Pastis is fairly high in alcohol, and is offered in generous measure by the patron of the restaurant. So, after the first round, we were quite surprised to see him arrive at their table to pour them all another good measure. We had never noticed others ever starting with a second glass of pastis. So we were even more surprised when the owner appeared a third time with the pastis bottle. The now jolly diners might well have consumed almost a litre of the stuff before their food started to arrive.
Our break over, we returned to England over a calm sea, and to a country where the custom of enjoying even one aperitif is fairly unusual.

Friday, April 06, 2007


Small boys generally like military matters. So, as a youngster travelling in Germany before the Second World War, I was most interested in Nazi German fortifications and the way in which they were camouflaged. I had no idea whatsoever that I was witnessing part of a frightful military build-up with the aim of European if not world conquest. Soldiers and guns were for fun.
Then came the war. I joined the RAF. My introduction to British ideas of camouflage was in the form of painted aircraft and airfield hangars.
As a trainee and then pilot, my more intimate contact with this form of art was simply camouflage-decorated aircraft, with bombers, such as the Lancaster, being adorned in flowing patterns of brown and green. Being so large, these aircraft could hardly be hidden, but were well dispersed around the airfields. I flew. The war ended.
After an abandoned medical training due to TB, which was then incurable, I made my life in the arts.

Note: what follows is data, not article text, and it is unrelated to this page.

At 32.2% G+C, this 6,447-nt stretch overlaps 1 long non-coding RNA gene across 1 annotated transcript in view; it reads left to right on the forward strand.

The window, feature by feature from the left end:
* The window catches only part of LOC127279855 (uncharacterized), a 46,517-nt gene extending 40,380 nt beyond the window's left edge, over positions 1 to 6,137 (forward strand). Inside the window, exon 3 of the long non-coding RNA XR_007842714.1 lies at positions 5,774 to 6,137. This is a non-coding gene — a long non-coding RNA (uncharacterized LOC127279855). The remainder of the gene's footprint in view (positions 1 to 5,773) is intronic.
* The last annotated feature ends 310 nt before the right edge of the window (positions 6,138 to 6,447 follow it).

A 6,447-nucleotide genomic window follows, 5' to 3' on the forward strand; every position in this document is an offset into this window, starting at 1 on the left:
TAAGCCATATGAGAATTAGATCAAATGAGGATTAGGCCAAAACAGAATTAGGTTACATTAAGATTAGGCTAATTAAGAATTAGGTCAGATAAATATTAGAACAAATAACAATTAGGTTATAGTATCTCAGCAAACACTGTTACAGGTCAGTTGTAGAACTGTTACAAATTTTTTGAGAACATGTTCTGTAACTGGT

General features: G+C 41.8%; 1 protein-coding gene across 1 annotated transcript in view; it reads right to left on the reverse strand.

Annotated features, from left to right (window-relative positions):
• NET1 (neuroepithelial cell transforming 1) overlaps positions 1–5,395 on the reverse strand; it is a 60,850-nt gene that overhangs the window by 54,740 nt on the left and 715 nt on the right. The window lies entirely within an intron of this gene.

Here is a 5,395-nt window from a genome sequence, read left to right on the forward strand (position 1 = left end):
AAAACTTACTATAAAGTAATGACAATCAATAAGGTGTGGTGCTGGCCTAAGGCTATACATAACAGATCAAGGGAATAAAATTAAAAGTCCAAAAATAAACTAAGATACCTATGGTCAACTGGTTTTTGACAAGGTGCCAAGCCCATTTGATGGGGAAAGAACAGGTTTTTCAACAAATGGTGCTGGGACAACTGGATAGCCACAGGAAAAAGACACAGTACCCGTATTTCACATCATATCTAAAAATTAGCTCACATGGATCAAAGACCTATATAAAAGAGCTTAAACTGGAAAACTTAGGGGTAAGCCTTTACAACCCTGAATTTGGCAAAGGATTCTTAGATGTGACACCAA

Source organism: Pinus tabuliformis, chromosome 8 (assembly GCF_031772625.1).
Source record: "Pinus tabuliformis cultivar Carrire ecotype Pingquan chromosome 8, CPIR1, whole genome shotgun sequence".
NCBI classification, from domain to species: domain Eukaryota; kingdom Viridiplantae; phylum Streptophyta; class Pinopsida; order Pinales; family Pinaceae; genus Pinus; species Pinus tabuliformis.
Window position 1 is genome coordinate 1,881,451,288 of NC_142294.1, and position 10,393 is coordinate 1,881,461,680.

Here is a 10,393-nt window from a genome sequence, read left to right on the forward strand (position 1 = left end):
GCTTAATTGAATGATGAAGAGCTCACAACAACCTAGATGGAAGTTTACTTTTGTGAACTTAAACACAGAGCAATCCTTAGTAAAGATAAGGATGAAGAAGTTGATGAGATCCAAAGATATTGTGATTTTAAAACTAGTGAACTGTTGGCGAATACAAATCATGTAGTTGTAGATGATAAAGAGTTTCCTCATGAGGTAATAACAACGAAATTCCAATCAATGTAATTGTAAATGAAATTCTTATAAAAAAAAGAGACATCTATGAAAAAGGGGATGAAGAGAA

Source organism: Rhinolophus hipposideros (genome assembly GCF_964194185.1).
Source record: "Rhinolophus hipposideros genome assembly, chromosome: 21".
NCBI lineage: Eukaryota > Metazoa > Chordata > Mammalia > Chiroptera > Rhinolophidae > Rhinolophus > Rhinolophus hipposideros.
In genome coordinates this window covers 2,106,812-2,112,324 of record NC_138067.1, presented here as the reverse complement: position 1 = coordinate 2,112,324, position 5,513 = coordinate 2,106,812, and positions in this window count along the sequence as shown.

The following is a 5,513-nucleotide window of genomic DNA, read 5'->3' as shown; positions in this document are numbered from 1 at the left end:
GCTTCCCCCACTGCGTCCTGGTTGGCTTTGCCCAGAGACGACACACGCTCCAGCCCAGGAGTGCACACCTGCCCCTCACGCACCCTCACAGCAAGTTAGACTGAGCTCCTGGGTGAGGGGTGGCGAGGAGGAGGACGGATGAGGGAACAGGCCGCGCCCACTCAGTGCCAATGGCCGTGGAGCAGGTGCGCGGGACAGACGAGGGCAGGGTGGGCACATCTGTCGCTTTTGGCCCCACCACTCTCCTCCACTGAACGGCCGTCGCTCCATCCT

When I did make money, I would buy some work with the proceeds from several exhibitions of paintings and sculpture. In fact, after making a profit, these purchases, of a work by an admired artist, were enjoyed not only for what they were, but also as a reminder of past success.
With cash in hand after such a show, I saw that a wood block print of a dazzle-camouflaged 1918 ship scene in Liverpool docks, by Edward Wadsworth, was about to be sold in a well-known West End gallery.
I rushed along to try and buy it, only to find that the exhibition would not be open to the public for another three days. I was told that if I wanted the print it would be a matter of first come first served.
So I arrived at the gallery door an hour before the exhibition opened. I was first in, and the print was mine.
It was a magical work of art for me, being a Vorticist work, the kind that helped English artists to encompass the new ideas of abstraction and cubism from the continent.
This little print, one that gave me much pleasure for some 30 years, was clearly rising in value. But that was of no note.
Then along came a Christie’s specialist in 20th century art who stopped in his tracks when he saw the Wadsworth hanging on my wall among the odds and ends that I valued just as highly. Might he please take it back to the saleroom for assessment by their print specialist?
I suppose that I was curious about its value, its provenance being without dispute. But I should not have agreed. The last time that I did much the same thing I had to part with a favourite painting or pay a fortune in insurance and fortify my house against thieves.
The new situation was to be exactly the same. My print turned out to be of such great value that I would have been foolish to keep it and possibly see the house go up in smoke and my print with it. In such a case, neither I, nor anyone else, would ever see it again. Moreover, my modest collection of paintings, both large and small, was only insured as house contents, and for a minimum amount. I was not going to change that. So away went my Wadsworth.
But I still had many other treasures, probably valueless, but enjoyed just as much.
And I was able at the time to visit the Imperial War Museum where another Wadsworth print of the same subject, and done at the same time, was on display for all to see.
So, in parting with my little masterpiece, was I being just practical about my insurance position and thieves? Was I being altruistic in possibly allowing many others to enjoy the print? Or was it monetary motivation? Probably a bit of each.